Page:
At first, I confided in a school friend, this was difficult and scary, they were very supportive and tried their best to understand. However, because my mental state deteriorated, they had to bring in another person.  At the time I was angry and felt betrayed, but on reflection I understand that they were looking out for me. Once I spoke to a teacher it all became very real and very scary, however the teacher was able to support me in getting help and with speaking to my family about it. Once my nearest and dearest knew I felt relief; I didn’t have to hide, I felt ‘free’. 

My family found it difficult to cope with; I believe a lack of understanding fed into this. However, we all worked together and as their knowledge and understanding grew, so did the level of support. If I had a magic time-machine I would not go back and re-write history. I am glad I spoke to a friend, I am glad they acted on the situation and got me more support. Although it was scary and very difficult at the time, it helped me. 



Written BY 6th form alumnus

Mental health has always been such a taboo subject in society.  Breaking the stigma is so important, as there are so many people out there that can relate to what you’re going through! 

I’ve suffered from Anxiety for 12 years now and opening up to professionals was a very important step in learning to deal with this disorder. I was reluctant at first as anyone would be! It seems terrifying having to explain to someone how you’re feeling and what you’re thinking, especially when it sounds so silly to myself when I say it out loud. Through my bad patches of anxiety I’d have at least one panic attack a day, and now 12 years later and with all the strategies I’ve been taught it’s down to no more than once every few months. The anxiety is still very much present, but professionals have taught me methods of defeating the presence before it takes over.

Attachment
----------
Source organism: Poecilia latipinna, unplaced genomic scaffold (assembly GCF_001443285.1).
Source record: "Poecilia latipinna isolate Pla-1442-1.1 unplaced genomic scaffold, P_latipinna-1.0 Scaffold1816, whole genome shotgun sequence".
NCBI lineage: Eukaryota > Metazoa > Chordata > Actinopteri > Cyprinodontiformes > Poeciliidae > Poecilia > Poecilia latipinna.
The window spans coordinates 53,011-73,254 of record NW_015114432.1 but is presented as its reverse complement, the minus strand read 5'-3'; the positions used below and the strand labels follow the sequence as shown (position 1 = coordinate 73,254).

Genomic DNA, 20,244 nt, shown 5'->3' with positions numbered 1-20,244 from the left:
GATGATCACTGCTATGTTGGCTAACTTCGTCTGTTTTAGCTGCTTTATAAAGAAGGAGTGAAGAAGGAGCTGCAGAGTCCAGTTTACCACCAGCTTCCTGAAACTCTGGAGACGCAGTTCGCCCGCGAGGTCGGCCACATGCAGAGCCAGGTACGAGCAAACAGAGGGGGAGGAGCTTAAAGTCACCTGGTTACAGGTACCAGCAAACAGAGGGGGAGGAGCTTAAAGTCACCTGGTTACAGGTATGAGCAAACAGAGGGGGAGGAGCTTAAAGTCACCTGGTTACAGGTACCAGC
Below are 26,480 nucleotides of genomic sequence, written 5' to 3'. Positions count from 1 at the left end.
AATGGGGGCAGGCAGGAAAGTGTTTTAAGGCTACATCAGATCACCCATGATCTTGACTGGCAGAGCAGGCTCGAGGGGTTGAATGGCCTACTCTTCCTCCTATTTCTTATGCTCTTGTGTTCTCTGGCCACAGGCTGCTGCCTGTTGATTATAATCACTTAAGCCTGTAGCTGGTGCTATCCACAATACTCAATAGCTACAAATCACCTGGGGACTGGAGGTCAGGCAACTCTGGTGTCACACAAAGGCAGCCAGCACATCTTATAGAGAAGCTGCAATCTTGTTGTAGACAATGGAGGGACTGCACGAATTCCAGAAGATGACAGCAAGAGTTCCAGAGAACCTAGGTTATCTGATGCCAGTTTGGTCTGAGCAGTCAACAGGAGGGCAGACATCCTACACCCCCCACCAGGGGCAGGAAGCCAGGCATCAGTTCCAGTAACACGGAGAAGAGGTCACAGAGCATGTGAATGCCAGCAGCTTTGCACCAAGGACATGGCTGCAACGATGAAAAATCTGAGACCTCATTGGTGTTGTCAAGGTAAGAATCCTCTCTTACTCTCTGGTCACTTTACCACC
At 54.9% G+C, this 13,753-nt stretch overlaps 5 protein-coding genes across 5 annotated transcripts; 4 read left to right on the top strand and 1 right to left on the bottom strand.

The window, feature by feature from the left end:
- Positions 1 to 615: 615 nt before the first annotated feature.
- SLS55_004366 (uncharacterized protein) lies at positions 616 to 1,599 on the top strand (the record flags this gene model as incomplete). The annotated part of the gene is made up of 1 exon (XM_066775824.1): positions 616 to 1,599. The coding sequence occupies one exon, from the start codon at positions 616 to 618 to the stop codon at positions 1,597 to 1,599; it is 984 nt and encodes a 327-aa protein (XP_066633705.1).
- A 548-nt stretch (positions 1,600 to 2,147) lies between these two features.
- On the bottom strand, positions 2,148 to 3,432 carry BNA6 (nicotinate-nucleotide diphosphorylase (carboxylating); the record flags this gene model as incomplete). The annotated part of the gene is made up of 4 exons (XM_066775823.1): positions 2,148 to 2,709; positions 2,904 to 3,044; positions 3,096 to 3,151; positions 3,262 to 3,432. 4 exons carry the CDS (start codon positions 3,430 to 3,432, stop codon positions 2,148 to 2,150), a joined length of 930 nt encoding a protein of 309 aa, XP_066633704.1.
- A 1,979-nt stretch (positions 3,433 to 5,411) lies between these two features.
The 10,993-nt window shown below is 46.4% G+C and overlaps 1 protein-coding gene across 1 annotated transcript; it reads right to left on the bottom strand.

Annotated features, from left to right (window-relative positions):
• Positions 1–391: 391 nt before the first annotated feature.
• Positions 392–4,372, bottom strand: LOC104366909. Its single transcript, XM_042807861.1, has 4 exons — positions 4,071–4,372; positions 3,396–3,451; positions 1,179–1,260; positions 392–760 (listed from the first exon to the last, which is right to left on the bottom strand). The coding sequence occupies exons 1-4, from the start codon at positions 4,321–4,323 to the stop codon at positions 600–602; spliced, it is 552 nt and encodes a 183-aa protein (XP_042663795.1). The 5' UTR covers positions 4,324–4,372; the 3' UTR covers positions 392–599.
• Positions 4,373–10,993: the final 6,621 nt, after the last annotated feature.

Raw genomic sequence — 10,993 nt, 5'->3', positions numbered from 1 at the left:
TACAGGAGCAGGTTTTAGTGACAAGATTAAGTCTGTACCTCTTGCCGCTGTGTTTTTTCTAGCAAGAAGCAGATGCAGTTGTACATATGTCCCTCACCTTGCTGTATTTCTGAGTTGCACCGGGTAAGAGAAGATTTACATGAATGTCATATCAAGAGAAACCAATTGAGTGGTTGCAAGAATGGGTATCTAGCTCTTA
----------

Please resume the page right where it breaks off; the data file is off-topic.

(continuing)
I went through several different professionals; privately and through known NHS organisations. I didn’t find a huge difference in the teachings of both, but they were both a huge help. They taught me ways to control my breathing if I felt a panic attack coming on, ways to deal with my fears and how to have more positive thoughts. When my anxiety first manifested itself, any little thing could trigger an attack. That was why speaking to a professional was so important; so that I could control what was going through my own mind. Sounds so strange doesn’t it? But when it’s yourself that’s going through it, it is terrifying. 

Opening up to family members is equally as important as professionals. A professional can teach you techniques but family will give you the support you need to get through it. My father was one of the main reasons that I ever got through any of the bad patches. He suffers from anxiety himself so he could relate to everything that I was feeling, which in itself was a blessing. Having someone you can relate to is unbelievably comforting and it made it easier to open up to other family members about mental health. Not everyone will always get it or may not even be the most supportive, but as long as you’ve got someone else closer to you than a professional that you can also talk to, makes all the difference.

Breaking the stigma on mental health, seeking professional help and being generally open about it is so important. You’re not the only person experiencing this and you shouldn’t feel like you are! Speak out and be happy, it makes all the difference.